Wolfspeed’s ever-increasing portfolio of products are engineered to enable its customers to deliver ground-breaking systems that do more, whilst also using energy more efficiently. The company’s SiC and GaN materials products consist of bare wafers, along with further specialized epitaxial wafers, which are targeted at customers who use them to manufacture products for RF, power, and other applications. Corporate, government, and university customers also buy the materials for research and development directed at similar devices.

Within its Power Device business, Wolfspeed’s products consist of Silicon Carbide Schottky diodes, metal oxide semiconductor field effect transistors (MOSFETs), and power modules which provide increased efficiency and faster switching speeds and as a result, reduced system size and weight over comparable silicon power devices. These Power products are sold to customers and distributors for use in applications such as electric vehicles, and charging infrastructure, solar inverters, as well as server, uninterruptible, and industrial power supplies.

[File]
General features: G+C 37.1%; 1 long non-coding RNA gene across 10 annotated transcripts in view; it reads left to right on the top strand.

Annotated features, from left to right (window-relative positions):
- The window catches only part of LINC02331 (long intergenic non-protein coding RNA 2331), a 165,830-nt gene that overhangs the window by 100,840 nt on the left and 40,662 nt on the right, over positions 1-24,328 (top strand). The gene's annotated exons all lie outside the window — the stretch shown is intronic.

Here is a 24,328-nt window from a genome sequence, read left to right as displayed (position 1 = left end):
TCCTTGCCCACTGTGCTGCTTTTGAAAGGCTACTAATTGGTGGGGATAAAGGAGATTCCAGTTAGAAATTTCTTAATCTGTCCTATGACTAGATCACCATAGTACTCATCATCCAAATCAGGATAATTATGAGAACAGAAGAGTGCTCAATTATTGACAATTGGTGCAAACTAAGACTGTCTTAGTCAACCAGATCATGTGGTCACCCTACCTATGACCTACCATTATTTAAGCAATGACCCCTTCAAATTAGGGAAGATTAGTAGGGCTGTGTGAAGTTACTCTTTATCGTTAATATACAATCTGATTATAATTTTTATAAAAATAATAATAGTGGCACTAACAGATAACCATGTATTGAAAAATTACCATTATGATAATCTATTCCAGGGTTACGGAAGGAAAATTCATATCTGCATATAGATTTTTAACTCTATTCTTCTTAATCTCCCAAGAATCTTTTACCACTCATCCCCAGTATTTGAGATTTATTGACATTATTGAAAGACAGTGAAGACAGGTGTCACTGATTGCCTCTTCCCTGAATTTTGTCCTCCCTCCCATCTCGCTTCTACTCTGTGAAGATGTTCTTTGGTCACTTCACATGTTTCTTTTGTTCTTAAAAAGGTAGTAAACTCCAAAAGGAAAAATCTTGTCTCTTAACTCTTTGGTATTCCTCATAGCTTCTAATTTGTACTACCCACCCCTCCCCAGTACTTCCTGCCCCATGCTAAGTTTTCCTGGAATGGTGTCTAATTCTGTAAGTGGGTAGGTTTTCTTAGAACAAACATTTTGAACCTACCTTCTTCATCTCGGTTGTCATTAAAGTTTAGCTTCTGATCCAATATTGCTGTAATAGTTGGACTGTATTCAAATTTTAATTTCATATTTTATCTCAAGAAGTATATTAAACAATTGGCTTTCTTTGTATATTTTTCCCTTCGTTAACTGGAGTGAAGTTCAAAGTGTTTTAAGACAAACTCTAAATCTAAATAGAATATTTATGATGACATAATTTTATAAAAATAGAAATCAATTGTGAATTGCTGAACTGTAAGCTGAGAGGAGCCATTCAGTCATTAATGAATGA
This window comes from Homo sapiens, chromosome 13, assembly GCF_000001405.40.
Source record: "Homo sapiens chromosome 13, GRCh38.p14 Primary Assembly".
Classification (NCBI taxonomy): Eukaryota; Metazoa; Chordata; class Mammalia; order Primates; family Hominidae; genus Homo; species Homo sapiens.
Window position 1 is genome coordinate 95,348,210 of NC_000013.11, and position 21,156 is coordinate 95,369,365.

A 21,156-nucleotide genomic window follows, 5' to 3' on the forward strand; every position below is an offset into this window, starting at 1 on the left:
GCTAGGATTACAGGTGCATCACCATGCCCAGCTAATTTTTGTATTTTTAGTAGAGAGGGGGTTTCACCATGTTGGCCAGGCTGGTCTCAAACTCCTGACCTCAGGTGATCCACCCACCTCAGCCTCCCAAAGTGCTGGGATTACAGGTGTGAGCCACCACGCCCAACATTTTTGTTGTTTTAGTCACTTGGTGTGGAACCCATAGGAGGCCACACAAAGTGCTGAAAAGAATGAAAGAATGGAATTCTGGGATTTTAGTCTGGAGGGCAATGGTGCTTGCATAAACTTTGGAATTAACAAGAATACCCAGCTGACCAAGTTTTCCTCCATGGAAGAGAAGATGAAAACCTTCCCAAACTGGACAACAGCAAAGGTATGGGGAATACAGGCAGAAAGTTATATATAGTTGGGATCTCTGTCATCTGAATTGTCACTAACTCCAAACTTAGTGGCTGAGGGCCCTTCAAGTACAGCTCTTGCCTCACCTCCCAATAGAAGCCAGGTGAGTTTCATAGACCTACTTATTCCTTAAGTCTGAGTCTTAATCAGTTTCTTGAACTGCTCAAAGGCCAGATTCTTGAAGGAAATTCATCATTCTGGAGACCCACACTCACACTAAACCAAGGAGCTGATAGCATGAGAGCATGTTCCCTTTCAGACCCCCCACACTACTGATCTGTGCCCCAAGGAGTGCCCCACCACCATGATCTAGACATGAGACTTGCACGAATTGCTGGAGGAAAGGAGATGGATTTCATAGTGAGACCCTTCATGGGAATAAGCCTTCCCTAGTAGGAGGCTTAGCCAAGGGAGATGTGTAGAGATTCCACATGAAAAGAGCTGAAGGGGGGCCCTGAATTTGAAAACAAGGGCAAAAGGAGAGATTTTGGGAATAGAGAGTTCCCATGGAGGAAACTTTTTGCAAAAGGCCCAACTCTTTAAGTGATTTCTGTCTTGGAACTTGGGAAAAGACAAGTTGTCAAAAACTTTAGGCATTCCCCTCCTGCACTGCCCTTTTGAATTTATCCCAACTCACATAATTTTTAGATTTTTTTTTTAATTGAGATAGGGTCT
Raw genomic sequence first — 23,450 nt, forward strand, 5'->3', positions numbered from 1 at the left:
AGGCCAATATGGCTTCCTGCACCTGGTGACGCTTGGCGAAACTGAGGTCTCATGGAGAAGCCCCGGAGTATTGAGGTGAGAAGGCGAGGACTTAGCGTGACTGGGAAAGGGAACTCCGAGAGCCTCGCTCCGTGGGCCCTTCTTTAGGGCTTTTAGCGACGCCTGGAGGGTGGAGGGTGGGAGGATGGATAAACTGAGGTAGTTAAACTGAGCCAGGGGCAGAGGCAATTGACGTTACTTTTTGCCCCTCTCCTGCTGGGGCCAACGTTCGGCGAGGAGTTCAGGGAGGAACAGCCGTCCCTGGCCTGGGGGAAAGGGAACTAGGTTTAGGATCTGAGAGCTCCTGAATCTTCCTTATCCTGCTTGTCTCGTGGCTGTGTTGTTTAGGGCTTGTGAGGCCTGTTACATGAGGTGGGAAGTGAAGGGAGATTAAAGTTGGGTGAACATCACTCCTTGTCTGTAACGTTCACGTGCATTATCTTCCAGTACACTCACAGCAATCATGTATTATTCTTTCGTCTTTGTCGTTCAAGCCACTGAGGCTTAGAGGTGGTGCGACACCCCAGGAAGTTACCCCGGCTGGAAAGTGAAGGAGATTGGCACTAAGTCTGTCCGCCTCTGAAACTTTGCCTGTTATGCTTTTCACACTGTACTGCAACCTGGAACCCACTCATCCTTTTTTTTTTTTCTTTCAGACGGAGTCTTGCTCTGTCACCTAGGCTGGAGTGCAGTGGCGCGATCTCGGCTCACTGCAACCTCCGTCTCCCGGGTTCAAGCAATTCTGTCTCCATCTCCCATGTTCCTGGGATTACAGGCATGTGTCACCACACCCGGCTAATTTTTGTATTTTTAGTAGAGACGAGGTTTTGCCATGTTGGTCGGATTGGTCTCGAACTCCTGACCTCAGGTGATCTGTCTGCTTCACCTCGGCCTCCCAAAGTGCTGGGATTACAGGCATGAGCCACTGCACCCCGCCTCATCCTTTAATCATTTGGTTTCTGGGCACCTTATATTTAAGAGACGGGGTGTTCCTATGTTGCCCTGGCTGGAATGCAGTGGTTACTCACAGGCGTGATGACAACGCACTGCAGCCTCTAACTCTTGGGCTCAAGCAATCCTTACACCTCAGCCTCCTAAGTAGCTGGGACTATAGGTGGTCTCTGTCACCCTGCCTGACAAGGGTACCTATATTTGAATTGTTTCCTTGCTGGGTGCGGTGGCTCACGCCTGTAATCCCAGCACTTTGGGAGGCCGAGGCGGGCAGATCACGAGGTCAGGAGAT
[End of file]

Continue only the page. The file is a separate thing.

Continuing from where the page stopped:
While the RF devices business consists of GaN-based die, high-electron-mobility transistors (HEMTs), monolithic microwave integrated circuits (MMICs), and laterally diffused MOSFET power transistors that are optimized for next-generation telecommunications infrastructure, military, and other commercial applications. RF devices that are made from SiC and GaN can provide improved efficiency, bandwidths, and frequency of operation when compared to standard silicon or gallium arsenide. Wolfspeed also provides custom die manufacturing for GaN HEMTs and MMICs that allow a customer to design its own custom RF circuits to be fabricated by Wolfspeed, or have them design and fabricate products that meet the customer’s specific requirements.


After decades of forging new technology adoption and transformation, Wolfspeed semiconductors are continuing to lead the industry through unrivaled expertise and capacity. More and more industries are leveraging this performance as they develop next-generation applications and devices using Wolfspeed’s materials and designs. Demand for the company’s products continues to accelerate at a rapid pace, while the wider industry also continues to be supply constrained.